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Division of Property

Couples may enter into an agreement known as a Binding Financial Agreement (BFA) which sets out how their property and financial resources must be divided after or in the event of a relationship breakdown.

A BFA must be made in accordance with Part VIIIA of the Family Law Act 1975 to be legally binding and may be made by the couple:

  • before;
  • during; or
  • after

a marriage or de facto relationship.

Drafting a BFA can be complex.  We can assist you negotiate and draft a BFA and ensure that it is legally binding.

Court Orders and Consent Orders 

Although legally binding, BFA's may be set aside by the Family Court. Couples may therefore seek to have their agreement sealed by the Court entering Consent Orders instead.

If a couple cannot reach agreement on the division of property following breakdown, application may be made to the Court to decide. For marriage breakdowns, this must be done within 12 months of any formal divorce. 

FAMILY LAW

When a relationship or marriage breaks down we face not only having to separate our intimate and emotional life with the other but also to divide the custody of any children of the relationship and the property once shared. This can be a very difficult and confusing time.

At Jude Lawyers we have the experience and knowledge to guide you through your separation. We can give you advice on your legal rights and obligations, your entitlements and how best to secure them. Even though your partner may have businesses, property, shares, Superannuation or bank accounts held solely in his/her name, you may still have a right to part of those assets by reason of your contribution to the relationship.  We can help you assess your entitlements.

Although the best way to resolve matters may be through discussion, negotiation, exploration of compromise, mediation, and settlement, if Court proceedings are necessary, we can prepare your case and appear for you.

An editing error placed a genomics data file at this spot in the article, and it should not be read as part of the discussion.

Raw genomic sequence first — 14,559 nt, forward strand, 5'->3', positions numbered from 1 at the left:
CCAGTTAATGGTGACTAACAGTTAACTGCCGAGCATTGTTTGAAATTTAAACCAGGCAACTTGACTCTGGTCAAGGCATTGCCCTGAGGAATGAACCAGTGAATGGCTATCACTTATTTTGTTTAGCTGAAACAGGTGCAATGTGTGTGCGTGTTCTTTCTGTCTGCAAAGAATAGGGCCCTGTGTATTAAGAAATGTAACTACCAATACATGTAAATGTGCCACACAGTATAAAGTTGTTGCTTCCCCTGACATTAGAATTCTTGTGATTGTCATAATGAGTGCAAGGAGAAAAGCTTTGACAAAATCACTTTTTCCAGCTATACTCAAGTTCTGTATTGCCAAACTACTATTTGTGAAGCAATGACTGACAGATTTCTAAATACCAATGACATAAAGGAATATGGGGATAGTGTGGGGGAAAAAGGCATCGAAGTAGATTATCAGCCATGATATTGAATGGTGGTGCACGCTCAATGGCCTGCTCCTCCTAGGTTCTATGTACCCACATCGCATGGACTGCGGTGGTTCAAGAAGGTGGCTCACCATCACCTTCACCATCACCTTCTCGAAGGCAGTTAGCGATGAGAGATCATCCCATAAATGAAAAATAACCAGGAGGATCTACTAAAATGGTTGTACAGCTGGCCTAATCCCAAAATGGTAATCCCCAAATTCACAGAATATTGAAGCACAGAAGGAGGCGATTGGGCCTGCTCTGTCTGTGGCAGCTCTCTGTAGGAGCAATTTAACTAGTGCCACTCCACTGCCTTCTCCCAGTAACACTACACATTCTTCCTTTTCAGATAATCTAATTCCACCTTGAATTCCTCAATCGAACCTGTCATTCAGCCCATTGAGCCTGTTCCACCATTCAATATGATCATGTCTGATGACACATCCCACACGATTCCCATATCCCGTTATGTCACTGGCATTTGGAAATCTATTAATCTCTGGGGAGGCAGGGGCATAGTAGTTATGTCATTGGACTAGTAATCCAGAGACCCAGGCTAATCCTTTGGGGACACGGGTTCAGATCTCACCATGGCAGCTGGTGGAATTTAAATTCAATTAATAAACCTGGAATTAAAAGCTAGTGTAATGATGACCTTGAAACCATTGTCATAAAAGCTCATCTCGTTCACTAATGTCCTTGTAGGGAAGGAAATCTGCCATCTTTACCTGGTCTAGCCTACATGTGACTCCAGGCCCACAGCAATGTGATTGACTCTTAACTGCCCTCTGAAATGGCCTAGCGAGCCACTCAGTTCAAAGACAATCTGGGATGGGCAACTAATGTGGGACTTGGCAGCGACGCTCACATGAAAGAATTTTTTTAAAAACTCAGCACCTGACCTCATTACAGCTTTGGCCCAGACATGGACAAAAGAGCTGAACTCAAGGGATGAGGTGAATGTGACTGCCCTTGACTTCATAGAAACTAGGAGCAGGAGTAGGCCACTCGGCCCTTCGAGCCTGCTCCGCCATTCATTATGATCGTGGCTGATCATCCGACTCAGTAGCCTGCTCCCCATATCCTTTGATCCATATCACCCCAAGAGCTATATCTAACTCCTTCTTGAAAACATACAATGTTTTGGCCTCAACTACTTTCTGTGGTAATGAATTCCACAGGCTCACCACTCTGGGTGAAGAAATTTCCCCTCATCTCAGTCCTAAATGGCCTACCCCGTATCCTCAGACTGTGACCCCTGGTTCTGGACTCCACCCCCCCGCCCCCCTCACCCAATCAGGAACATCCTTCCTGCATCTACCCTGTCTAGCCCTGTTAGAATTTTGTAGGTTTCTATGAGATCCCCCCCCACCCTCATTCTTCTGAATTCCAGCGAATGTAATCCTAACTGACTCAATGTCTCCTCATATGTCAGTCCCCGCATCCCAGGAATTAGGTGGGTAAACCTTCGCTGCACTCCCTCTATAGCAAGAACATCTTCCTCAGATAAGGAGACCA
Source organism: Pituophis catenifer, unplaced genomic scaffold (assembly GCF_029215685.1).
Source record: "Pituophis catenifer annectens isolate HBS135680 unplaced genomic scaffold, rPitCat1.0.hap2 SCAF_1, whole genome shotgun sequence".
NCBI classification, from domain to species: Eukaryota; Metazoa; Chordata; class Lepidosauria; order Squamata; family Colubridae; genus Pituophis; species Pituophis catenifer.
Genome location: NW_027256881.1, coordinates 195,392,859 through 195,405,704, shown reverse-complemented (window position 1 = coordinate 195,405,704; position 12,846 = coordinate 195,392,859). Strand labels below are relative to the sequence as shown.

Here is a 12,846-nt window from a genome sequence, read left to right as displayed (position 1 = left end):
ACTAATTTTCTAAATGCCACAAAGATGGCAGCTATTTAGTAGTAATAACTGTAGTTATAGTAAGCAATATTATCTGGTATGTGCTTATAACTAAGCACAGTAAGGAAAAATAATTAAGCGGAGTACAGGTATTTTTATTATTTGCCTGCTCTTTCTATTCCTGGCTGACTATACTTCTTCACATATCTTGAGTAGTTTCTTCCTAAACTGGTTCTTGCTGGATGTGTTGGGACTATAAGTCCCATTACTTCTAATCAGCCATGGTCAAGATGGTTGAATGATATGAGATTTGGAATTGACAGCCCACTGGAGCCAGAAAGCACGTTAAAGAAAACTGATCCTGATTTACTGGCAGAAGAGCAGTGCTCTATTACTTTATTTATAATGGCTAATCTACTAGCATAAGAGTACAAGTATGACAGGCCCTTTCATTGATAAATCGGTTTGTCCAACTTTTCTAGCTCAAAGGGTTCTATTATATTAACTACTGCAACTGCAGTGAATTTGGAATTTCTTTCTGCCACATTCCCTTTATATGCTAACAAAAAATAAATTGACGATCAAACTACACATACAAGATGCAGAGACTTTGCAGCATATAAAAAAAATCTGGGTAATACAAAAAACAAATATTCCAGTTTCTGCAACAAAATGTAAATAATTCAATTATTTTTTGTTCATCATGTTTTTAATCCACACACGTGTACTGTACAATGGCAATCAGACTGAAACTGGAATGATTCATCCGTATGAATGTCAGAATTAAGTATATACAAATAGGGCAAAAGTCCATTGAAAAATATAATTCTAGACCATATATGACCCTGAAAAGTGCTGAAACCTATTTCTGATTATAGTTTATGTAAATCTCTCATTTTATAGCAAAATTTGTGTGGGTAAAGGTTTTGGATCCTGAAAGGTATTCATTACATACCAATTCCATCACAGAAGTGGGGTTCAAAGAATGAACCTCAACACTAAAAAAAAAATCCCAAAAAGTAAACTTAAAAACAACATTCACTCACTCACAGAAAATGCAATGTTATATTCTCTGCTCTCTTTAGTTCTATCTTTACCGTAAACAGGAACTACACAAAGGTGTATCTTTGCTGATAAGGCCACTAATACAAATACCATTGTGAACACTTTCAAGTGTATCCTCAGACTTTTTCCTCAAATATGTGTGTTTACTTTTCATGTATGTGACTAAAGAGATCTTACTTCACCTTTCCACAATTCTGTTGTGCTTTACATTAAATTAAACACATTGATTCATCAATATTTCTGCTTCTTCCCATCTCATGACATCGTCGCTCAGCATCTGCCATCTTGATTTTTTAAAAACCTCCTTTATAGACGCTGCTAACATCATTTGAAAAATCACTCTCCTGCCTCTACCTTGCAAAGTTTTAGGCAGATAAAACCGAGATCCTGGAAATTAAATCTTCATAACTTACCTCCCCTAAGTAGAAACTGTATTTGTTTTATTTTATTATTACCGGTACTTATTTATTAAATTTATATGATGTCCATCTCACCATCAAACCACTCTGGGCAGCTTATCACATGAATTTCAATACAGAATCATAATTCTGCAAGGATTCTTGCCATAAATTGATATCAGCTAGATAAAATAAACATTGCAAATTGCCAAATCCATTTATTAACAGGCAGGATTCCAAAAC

We are available to assist you at each step of the way and will vigorously assert and defend your rights and entitlements.

Children, Parenting Plans, Consent Orders and Court orders

Before approaching the Family Court, both separating parents are normally required to have attempted resolution through mediation. If the parties are able to reach agreement regarding the children, they may enter into either a Parenting Plan or seek to have their agreement made into Court orders known as Consent Orders.  Parenting plans are essentially voluntary written agreements between the parties. While they are not legally enforceable, they may be persuasive when the agreement breaks down and a Court is asked to make legally binding orders concerning the children.  On the other hand Consent Orders made by a Court are legally enforceable and binding on the parties.

If separating parents cannot agree on what to do with the children, either party may apply to the Court for legally binding orders. In such case the Court has to consider a number of prescribed factors including two primary considerations:    

  • the benefit to the child of having a meaningful relationship with both of the child's parents; and
  • the need to protect the child from physical or psychological harm from being subjected to, or exposed to, abuse, neglect or family violence

Of the two primary considerations, greater weight is given to the consideration to protect the child.

Grandparents may successfully apply to the Family Court for access to their grandchildren even against the wishes of parents.

We have the experience, skills and knowledge to assist  you. 

Please contact us.  We are here to serve you and your legal interests.

 

Removed children

In the Northern Territory any person who believes that a child is being, or has been, abused or neglected is required by law to report their concerns.

If there are concerns for the welfare of a child, the relevant state/territory government Child Protection Authority may remove that child from the care of his/her parents or guardian for a period or until reaching the age of 18 years old.  

To recover custody of the child, parents or other family members may apply to the Local Court, for the children to be returned or placed in their care.  Where the home of either parents is however unsafe for the child, the grandparents may apply for temporary or permanent custody in such circumstances. 

If you wish to have access to or gain custody of your child or grandchild, we can help you. Call us for an estimate.  Our rates are reasonable.

Domestic / APPREHENDED violence Orders

We can advise and assist you on obtaining or defending against DVO and AVO applications.

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